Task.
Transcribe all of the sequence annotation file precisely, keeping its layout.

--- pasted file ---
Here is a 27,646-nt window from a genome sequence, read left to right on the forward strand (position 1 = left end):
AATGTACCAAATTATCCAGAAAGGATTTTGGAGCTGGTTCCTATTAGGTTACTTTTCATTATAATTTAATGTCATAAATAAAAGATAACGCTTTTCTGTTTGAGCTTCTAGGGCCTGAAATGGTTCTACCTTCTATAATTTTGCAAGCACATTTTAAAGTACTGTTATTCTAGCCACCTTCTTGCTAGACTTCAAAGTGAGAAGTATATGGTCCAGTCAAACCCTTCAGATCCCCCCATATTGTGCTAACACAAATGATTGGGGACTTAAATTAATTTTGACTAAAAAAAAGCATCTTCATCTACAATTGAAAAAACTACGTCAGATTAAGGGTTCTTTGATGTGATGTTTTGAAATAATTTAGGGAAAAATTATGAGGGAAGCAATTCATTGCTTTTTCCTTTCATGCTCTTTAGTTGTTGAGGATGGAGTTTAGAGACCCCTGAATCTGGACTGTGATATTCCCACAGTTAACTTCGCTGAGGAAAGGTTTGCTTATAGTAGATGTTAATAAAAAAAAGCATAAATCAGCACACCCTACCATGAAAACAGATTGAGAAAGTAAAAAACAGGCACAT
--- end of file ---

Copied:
Here is a 27,646-nt window from a genome sequence, read left to right on the forward strand (position 1 = left end):
AATGTACCAAATTATCCAGAAAGGATTTTGGAGCTGGTTCCTATTAGGTTACTTTTCATTATAATTTAATGTCATAAATAAAAGATAACGCTTTTCTGTTTGAGCTTCTAGGGCCTGAAATGGTTCTACCTTCTATAATTTTGCAAGCACATTTTAAAGTACTGTTATTCTAGCCACCTTCTTGCTAGACTTCAAAGTGAGAAGTATATGGTCCAGTCAAACCCTTCAGATCCCCCCATATTGTGCTAACACAAATGATTGGGGACTTAAATTAATTTTGACTAAAAAAAAGCATCTTCATCTACAATTGAAAAAACTACGTCAGATTAAGGGTTCTTTGATGTGATGTTTTGAAATAATTTAGGGAAAAATTATGAGGGAAGCAATTCATTGCTTTTTCCTTTCATGCTCTTTAGTTGTTGAGGATGGAGTTTAGAGACCCCTGAATCTGGACTGTGATATTCCCACAGTTAACTTCGCTGAGGAAAGGTTTGCTTATAGTAGATGTTAATAAAAAAAAGCATAAATCAGCACACCCTACCATGAAAACAGATTGAGAAAGTAAAAAACAGGCACAT